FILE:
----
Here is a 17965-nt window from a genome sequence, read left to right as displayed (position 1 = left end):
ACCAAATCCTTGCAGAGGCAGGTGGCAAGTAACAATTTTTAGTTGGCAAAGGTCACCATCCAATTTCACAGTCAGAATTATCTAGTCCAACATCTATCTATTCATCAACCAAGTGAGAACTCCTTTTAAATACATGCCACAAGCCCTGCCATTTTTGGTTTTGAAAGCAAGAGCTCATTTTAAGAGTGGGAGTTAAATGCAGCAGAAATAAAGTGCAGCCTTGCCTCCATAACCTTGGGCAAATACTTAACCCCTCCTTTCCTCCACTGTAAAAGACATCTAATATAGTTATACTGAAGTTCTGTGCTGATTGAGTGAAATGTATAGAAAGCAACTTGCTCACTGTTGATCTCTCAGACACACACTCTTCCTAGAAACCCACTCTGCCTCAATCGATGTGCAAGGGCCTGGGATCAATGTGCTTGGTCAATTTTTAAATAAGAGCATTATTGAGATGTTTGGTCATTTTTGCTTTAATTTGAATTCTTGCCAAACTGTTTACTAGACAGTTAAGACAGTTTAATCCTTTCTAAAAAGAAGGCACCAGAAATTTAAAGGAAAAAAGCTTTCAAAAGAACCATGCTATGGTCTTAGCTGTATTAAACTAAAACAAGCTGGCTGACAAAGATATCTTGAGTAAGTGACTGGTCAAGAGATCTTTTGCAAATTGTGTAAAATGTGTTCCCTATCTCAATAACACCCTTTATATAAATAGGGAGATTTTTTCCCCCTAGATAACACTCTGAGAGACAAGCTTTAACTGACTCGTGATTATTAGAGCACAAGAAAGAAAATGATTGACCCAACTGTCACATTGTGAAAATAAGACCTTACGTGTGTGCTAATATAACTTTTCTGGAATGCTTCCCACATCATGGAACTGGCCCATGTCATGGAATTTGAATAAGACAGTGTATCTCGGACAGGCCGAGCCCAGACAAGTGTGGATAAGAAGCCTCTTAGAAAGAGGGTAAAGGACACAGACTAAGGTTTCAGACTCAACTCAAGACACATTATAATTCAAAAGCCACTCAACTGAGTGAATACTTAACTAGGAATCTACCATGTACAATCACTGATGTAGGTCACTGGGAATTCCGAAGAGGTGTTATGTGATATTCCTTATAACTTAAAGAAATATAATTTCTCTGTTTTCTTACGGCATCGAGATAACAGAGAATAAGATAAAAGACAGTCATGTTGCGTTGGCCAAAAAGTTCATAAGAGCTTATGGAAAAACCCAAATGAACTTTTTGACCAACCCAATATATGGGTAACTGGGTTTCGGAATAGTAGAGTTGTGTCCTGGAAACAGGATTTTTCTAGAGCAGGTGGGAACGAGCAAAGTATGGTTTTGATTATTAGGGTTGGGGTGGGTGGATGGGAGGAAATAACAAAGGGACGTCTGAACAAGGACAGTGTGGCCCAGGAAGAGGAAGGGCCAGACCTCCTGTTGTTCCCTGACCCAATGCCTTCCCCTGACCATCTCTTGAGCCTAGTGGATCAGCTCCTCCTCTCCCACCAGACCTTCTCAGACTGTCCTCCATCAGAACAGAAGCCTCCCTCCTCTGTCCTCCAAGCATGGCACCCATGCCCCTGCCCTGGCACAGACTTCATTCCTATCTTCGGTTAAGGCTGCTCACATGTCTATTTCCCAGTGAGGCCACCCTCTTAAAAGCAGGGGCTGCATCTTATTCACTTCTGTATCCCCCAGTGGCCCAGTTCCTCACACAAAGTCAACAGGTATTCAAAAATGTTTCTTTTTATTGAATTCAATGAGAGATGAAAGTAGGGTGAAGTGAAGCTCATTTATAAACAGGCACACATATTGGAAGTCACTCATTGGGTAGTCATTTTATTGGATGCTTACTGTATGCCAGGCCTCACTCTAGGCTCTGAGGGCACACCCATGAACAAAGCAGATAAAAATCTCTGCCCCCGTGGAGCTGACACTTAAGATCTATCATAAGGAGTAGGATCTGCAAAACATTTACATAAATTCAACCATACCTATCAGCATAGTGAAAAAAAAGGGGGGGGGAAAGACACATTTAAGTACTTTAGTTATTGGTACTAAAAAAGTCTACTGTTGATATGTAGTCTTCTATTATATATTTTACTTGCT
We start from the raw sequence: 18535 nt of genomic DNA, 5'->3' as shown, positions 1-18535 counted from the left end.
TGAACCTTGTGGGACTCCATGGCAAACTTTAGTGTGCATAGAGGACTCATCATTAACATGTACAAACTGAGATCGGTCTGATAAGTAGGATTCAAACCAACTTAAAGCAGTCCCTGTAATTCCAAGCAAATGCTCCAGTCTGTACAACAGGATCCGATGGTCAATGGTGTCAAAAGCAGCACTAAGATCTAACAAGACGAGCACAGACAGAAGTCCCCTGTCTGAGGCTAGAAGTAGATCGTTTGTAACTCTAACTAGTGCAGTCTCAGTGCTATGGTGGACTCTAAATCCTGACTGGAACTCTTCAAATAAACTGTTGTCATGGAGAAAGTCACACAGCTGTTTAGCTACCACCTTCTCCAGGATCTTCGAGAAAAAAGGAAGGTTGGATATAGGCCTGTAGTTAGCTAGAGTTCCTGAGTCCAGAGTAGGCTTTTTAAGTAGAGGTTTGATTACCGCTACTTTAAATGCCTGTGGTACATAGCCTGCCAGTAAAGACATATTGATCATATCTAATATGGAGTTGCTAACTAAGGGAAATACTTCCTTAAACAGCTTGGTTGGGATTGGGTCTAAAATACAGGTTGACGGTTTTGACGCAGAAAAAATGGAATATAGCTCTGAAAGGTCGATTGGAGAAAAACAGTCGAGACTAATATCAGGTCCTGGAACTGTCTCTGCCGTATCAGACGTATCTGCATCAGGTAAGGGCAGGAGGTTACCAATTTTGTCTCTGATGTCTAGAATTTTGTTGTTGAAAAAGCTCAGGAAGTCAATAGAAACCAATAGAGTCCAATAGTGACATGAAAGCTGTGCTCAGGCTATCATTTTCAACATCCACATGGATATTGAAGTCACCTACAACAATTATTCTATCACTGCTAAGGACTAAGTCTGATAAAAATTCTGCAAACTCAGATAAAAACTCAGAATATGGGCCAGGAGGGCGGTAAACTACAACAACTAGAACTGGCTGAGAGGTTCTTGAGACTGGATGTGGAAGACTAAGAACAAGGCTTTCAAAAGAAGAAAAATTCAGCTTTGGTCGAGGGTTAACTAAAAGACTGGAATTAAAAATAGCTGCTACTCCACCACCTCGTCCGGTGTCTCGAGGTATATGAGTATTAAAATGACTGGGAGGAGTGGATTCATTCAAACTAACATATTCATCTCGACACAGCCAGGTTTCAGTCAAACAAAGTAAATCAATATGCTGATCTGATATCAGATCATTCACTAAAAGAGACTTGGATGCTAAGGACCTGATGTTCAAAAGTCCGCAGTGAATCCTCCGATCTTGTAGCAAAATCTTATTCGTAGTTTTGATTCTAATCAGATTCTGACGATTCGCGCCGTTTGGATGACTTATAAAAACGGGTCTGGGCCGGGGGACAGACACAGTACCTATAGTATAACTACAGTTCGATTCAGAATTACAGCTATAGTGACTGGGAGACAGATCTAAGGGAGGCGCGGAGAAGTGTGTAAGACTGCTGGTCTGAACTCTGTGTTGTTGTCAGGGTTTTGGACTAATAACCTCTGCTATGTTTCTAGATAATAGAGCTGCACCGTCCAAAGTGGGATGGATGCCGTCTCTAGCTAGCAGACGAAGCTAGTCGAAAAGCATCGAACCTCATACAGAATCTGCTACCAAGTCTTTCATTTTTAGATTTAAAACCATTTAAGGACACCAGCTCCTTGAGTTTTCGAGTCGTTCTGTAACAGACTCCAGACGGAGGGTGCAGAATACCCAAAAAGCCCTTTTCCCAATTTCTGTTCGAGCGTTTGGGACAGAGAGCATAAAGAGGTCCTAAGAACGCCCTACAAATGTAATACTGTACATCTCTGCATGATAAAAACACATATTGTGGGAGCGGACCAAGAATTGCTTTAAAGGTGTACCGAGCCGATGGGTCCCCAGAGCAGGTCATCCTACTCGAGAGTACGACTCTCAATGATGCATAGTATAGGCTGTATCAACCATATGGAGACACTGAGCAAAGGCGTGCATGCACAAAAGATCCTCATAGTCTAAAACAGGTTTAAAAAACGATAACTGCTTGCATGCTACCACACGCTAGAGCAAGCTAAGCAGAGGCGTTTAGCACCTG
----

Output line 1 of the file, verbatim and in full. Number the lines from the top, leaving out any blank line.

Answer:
Here is a 17965-nt window from a genome sequence, read left to right as displayed (position 1 = left end):